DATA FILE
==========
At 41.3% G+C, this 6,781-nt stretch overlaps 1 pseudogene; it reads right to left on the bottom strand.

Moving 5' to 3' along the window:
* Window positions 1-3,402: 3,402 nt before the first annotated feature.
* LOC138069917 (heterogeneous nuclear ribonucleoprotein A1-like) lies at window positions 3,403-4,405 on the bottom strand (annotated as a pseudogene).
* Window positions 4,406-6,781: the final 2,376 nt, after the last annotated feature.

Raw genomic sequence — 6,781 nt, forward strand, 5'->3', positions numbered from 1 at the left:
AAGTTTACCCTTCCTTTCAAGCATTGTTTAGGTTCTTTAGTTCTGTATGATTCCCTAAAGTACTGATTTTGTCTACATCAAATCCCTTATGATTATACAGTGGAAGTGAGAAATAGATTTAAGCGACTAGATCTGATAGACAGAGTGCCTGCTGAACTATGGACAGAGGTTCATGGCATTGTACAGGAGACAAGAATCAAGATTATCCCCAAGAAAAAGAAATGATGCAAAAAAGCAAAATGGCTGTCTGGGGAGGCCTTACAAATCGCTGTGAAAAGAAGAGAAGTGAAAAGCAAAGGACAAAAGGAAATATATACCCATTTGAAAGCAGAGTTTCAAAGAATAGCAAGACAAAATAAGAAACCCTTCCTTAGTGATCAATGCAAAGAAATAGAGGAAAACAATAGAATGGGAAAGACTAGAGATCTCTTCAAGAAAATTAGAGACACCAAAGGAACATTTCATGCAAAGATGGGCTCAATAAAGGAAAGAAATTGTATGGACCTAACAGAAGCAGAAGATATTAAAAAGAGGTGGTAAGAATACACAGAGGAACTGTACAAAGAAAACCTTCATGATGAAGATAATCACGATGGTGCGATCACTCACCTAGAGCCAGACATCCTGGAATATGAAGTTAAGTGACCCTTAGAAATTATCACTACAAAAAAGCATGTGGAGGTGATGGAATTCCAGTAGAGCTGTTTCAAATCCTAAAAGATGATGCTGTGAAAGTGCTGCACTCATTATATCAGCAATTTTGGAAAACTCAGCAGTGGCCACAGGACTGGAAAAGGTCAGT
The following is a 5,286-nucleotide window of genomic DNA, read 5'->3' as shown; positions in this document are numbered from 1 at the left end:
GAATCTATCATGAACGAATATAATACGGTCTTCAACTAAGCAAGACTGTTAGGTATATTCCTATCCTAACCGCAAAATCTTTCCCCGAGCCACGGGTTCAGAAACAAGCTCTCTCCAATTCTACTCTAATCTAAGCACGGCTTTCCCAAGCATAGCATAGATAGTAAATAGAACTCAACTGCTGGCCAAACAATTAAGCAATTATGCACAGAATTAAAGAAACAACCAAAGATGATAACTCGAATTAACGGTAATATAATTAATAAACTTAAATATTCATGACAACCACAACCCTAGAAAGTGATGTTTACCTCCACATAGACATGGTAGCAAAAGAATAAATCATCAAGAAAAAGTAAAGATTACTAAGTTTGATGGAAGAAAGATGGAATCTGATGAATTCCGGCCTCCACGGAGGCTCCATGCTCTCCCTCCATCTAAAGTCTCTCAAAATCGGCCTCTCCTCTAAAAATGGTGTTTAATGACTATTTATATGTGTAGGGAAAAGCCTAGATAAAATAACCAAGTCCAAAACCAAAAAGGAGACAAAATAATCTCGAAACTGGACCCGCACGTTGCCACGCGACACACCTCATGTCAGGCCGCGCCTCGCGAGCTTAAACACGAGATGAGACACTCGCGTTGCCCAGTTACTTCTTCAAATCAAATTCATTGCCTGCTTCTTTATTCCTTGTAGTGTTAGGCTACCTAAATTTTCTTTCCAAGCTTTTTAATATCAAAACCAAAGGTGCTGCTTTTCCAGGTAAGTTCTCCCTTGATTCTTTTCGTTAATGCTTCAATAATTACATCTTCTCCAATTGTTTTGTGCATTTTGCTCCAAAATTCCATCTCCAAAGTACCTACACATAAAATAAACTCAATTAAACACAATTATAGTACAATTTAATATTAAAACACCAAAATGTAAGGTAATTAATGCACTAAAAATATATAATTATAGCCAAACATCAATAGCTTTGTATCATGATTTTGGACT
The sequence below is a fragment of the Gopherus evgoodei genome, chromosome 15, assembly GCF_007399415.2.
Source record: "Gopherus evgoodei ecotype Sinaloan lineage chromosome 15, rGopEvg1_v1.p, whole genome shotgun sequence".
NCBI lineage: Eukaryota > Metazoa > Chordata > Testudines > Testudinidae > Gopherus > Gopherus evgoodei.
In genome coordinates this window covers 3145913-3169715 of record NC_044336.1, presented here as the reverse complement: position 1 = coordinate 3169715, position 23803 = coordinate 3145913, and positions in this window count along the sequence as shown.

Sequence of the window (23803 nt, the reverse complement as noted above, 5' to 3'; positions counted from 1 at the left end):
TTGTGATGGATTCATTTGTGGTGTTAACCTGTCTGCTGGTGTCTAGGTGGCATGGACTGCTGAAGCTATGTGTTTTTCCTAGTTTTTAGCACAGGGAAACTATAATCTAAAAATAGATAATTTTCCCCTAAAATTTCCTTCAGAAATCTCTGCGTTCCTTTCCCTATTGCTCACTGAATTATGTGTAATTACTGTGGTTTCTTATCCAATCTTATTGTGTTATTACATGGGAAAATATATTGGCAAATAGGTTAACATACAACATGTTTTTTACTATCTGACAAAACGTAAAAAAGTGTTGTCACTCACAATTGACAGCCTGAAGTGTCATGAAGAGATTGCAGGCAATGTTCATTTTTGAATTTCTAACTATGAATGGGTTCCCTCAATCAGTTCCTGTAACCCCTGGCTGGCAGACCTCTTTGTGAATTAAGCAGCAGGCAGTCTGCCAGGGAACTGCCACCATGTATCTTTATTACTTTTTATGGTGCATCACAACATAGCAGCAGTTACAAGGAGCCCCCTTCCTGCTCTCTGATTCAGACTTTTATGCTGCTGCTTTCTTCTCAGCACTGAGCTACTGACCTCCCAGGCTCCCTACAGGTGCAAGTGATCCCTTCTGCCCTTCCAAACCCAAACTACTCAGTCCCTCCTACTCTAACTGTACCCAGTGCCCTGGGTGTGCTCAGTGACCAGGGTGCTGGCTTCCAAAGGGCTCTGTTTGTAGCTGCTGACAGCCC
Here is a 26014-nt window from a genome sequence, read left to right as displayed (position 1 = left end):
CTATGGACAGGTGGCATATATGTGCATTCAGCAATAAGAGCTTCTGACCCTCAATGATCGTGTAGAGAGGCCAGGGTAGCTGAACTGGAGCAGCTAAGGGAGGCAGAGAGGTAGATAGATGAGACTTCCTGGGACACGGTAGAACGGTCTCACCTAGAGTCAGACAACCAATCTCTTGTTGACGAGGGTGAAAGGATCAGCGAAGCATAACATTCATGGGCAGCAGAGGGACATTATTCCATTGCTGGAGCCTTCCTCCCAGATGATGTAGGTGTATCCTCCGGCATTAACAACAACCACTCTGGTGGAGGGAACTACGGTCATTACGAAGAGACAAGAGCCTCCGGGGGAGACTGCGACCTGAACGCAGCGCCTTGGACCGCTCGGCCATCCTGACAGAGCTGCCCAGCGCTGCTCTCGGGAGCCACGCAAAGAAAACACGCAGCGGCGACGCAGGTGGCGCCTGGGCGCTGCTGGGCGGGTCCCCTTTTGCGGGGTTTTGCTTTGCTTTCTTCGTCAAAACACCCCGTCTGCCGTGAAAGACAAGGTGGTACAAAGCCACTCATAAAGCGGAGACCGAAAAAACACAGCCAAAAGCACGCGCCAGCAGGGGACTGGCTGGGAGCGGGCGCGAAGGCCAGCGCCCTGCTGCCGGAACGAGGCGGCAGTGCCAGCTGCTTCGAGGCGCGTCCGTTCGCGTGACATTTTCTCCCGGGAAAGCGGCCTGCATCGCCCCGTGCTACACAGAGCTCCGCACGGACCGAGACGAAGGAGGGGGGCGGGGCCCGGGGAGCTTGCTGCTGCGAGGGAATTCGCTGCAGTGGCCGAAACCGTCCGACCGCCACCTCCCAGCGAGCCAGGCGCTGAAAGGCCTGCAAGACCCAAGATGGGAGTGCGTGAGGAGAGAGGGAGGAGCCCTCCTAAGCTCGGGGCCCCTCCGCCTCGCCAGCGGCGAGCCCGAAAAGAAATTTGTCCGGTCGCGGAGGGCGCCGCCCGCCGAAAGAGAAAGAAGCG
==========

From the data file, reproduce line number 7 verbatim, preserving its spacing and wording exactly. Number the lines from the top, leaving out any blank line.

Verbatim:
AAGTTTACCCTTCCTTTCAAGCATTGTTTAGGTTCTTTAGTTCTGTATGATTCCCTAAAGTACTGATTTTGTCTACATCAAATCCCTTATGATTATACAGTGGAAGTGAGAAATAGATTTAAGCGACTAGATCTGATAGACAGAGTGCCTGCTGAACTATGGACAGAGGTTCATGGCATTGTACAGGAGACAAGAATCAAGATTATCCCCAAGAAAAAGAAATGATGCAAAAAAGCAAAATGGCTGTCTGGGGAGGCCTTACAAATCGCTGTGAAAAGAAGAGAAGTGAAAAGCAAAGGACAAAAGGAAATATATACCCATTTGAAAGCAGAGTTTCAAAGAATAGCAAGACAAAATAAGAAACCCTTCCTTAGTGATCAATGCAAAGAAATAGAGGAAAACAATAGAATGGGAAAGACTAGAGATCTCTTCAAGAAAATTAGAGACACCAAAGGAACATTTCATGCAAAGATGGGCTCAATAAAGGAAAGAAATTGTATGGACCTAACAGAAGCAGAAGATATTAAAAAGAGGTGGTAAGAATACACAGAGGAACTGTACAAAGAAAACCTTCATGATGAAGATAATCACGATGGTGCGATCACTCACCTAGAGCCAGACATCCTGGAATATGAAGTTAAGTGACCCTTAGAAATTATCACTACAAAAAAGCATGTGGAGGTGATGGAATTCCAGTAGAGCTGTTTCAAATCCTAAAAGATGATGCTGTGAAAGTGCTGCACTCATTATATCAGCAATTTTGGAAAACTCAGCAGTGGCCACAGGACTGGAAAAGGTCAGT